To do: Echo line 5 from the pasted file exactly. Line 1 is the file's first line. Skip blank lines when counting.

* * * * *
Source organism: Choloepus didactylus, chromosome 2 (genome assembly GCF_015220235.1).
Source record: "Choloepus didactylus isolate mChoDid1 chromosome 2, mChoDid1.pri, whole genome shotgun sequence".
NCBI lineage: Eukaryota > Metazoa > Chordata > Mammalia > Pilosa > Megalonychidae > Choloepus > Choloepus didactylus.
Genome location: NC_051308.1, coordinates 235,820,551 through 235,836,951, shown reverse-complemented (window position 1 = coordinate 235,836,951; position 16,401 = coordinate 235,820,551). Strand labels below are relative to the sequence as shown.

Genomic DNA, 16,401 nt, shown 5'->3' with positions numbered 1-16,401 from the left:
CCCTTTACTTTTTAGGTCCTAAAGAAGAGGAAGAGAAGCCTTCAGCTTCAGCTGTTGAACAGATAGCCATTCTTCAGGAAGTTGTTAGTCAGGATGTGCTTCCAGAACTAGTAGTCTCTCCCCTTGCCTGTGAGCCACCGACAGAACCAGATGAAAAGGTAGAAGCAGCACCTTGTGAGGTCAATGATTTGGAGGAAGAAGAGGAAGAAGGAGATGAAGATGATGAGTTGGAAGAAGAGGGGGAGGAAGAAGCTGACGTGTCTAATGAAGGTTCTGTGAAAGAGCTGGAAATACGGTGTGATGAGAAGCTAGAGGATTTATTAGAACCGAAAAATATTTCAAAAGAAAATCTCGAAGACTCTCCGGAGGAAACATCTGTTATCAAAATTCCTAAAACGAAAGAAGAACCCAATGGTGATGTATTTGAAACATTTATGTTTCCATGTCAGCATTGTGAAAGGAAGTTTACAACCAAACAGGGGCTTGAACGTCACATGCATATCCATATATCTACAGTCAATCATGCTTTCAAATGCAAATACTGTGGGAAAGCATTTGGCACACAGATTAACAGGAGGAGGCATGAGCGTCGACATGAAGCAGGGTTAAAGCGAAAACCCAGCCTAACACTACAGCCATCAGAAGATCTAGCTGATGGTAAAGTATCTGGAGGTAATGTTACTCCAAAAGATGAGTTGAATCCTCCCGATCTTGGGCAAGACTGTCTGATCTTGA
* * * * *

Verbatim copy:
Genomic DNA, 16,401 nt, shown 5'->3' with positions numbered 1-16,401 from the left: